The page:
Five new Board members appointed at National Library of Scotland
Scotland's Culture Secretary Fiona Hyslop has announced the appointment of five new members to the Board of the National Library of Scotland.
The National Library of Scotland is one of the world's leading research libraries and one of Scotland's premier cultural institutions. It is governed by a Board, whose members are responsible for the overall vision and strategy and for ensuring public accountability.
The five new members are:
Helen Durndell is University Librarian at the University of Glasgow who brings to the Board considerable senior level experience of delivering change within libraries and archives. Over the past decade she has been a member of the Business Committee of the Scottish Confederation of University and Research Libraries (SCURL), including service as Vice-Chair and Chair. She has been a member of the Board of the Scottish Library and Information Council (SLIC) since 2007 and Vice-Chair since 2011. This has given Helen a wide appreciation of library issues across all sectors and types of organisations within Scotland.
William Shields Henderson is a Chartered Accountant by profession who spent the early part of his career in senior management roles in manufacturing and commercial undertakings. He was for a period a partner in a firm of Edinburgh based Chartered Accountants. He has spent the last 30 years raising finance for companies and development projects and producing business strategies to help failing companies. Latterly he has been a non-executive Director, Chair or Trustee of a number of commercial business and charitable organisations.
Iain Marley qualified as a Chartered Accountant with PriceWaterhouse and gained significant experience across many industries before moving on to senior roles with the BBC and in the education sector. He is currently responsible for the development of a twin site campus for the City of Glasgow College. His expertise in delivering large scale property and technology projects, stakeholder management, and technology and facilities will be particularly valuable to the National Library.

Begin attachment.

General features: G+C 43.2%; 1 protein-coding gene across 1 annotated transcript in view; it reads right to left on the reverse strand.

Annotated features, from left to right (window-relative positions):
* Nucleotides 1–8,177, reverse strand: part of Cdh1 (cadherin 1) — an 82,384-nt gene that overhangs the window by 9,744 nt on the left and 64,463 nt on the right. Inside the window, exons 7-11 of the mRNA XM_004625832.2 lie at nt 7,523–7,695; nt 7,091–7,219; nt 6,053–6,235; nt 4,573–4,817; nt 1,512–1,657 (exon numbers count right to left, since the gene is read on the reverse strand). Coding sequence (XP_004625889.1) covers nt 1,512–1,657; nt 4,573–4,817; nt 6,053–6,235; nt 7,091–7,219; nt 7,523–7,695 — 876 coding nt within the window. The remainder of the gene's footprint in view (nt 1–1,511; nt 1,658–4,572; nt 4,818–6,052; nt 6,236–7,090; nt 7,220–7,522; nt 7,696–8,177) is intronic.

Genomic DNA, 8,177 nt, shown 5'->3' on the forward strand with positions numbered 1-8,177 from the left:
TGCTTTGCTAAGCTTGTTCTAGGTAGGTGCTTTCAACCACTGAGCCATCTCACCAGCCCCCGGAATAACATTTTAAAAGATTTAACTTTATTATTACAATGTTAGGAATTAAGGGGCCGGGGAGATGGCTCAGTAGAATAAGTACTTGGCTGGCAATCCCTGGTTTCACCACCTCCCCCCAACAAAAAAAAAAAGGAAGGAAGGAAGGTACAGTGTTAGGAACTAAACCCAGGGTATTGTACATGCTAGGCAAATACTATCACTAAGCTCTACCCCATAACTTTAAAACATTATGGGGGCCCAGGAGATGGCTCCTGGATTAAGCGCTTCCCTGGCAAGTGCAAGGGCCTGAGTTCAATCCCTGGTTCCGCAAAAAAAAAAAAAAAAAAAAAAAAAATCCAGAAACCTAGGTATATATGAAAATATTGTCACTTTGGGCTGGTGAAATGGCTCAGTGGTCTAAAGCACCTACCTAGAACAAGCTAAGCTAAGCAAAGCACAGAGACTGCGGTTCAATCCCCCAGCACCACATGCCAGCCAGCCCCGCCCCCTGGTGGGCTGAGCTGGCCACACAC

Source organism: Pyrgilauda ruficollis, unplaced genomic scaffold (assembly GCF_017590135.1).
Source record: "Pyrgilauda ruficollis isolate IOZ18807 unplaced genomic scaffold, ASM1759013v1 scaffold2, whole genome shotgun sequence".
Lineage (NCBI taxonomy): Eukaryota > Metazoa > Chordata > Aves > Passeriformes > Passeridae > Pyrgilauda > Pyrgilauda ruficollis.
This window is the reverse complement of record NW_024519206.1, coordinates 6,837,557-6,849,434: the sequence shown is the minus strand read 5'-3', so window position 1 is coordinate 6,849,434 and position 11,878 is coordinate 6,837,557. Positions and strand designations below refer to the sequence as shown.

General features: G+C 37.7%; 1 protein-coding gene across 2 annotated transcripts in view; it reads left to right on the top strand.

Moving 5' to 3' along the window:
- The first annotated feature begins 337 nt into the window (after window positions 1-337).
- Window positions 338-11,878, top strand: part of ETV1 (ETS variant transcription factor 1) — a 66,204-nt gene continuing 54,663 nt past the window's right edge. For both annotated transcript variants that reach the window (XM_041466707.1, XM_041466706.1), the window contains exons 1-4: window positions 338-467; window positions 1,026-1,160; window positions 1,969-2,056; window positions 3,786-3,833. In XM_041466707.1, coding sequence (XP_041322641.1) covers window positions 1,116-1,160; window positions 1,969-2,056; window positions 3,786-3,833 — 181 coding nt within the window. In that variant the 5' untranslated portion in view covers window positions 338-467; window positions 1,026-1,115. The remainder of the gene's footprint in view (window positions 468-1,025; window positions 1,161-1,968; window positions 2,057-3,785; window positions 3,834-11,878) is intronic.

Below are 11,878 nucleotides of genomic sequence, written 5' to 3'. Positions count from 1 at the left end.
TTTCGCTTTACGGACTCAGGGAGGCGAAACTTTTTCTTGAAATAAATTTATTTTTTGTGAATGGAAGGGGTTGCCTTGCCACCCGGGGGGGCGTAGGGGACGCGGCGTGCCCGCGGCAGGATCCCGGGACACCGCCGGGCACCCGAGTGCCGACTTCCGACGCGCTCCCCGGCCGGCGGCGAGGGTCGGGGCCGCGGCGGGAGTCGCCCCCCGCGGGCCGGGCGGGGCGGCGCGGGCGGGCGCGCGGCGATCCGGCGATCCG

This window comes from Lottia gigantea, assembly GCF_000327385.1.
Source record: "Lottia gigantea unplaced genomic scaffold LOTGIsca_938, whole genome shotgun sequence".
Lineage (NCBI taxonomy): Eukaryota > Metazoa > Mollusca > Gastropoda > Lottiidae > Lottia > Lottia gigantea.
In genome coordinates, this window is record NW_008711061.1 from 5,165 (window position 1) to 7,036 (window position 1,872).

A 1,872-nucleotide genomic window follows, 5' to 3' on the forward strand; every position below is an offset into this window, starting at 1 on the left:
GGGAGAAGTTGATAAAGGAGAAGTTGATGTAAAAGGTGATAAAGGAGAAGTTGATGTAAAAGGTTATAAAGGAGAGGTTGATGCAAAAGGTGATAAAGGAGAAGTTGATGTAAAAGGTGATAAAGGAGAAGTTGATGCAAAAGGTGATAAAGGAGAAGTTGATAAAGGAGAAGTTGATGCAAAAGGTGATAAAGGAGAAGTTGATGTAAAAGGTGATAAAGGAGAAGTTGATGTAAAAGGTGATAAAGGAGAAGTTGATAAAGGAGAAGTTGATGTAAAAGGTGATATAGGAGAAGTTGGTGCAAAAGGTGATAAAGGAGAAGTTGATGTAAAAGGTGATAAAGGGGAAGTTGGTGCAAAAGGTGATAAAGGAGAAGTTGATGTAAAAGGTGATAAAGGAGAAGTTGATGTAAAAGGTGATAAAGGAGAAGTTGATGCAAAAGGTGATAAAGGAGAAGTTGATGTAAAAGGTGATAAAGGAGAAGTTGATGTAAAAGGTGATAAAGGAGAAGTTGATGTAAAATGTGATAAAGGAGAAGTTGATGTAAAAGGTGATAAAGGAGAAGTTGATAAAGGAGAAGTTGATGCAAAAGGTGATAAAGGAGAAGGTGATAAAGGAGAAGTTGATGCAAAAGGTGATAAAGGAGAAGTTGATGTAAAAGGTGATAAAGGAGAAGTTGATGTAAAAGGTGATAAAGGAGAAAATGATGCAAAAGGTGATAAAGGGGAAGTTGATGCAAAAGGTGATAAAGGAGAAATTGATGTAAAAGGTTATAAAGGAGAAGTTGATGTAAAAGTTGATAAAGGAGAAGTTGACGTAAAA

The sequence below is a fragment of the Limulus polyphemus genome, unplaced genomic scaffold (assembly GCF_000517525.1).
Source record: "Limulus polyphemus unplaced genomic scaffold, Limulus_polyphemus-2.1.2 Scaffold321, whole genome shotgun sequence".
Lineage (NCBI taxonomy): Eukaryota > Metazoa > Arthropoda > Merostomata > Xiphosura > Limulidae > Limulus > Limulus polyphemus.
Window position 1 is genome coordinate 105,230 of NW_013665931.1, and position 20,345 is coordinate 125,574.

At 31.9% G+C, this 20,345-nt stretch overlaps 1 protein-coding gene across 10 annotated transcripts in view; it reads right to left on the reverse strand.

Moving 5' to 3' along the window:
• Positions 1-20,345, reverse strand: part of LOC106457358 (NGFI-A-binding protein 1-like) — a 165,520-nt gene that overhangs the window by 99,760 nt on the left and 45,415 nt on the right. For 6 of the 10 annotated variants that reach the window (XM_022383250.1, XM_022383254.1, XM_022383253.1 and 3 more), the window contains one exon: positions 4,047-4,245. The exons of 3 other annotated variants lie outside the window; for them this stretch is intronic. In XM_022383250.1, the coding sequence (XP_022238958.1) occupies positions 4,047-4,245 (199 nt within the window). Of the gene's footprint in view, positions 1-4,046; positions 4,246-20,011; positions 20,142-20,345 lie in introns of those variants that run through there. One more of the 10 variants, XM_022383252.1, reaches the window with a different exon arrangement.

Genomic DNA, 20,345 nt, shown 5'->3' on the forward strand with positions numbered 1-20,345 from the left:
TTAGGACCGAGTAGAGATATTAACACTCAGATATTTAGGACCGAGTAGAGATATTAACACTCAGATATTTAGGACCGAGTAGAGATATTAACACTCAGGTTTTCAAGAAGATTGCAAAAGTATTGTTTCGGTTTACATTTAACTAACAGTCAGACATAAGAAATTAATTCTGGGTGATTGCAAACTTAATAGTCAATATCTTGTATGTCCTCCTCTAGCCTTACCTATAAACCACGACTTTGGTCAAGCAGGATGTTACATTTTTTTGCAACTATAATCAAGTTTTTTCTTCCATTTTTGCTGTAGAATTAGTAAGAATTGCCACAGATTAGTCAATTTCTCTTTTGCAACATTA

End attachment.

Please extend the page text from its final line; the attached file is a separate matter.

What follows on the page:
Amina Shah has nearly 20 years' experience working in a variety of bookshops, academic and public libraries across Scotland, and most recently was the Deputy Head of Dundee Library and Information Services before taking up her current role as Chief Executive of the Scottish Library and Information Council (SLIC) in March 2014. Amina has led a number of innovative and transformative projects with an emphasis on reducing the digital divide, also working with vulnerable groups, as well as staff development and change management. She is a passionate advocate for the role libraries can play in ensuring equality of opportunity in society.
Carmel Teusner has more than 20 years' experience in senior roles in Human Resources and Organisational Development across a broad range of sectors, including engineering, property, finance, health, media and manufacturing. Formerly Global Head of HR for US firm DTZ and Group Head of Organisational Development for Australian firm UGL, she brings skills in strategy development, organisational analysis and design, stakeholder engagement, change management, executive assessment and development and talent management. She is a Fellow of both the Chartered Institute of Personnel and Development and the Australian Human Resources Institute, a Member of the British Psychological Society and a Graduate of the Australian Institute of Company Directors.
The composition of the Library's Board was modernised as part of the National Library of Scotland Act 2012. The first appointments to the new-look Board were made last year when seven members joined and the five new appointments complete the Board membership. The appointments are part-time and are not remunerated for a time commitment of 12 days per year.
None of the new Board members holds any other public appointments.
This appointment is regulated by the Commissioner for Ethical Standards in Public Life in Scotland.
All appointments are made on merit and political activity plays no part in the selection process. However, in accordance with the original Nolan recommendations, there is a requirement for appointees' political activity within the last five years (if there is any to be declared) to be made public. None of the appointees has undertaken any political activity in the last five years.
25 February 2015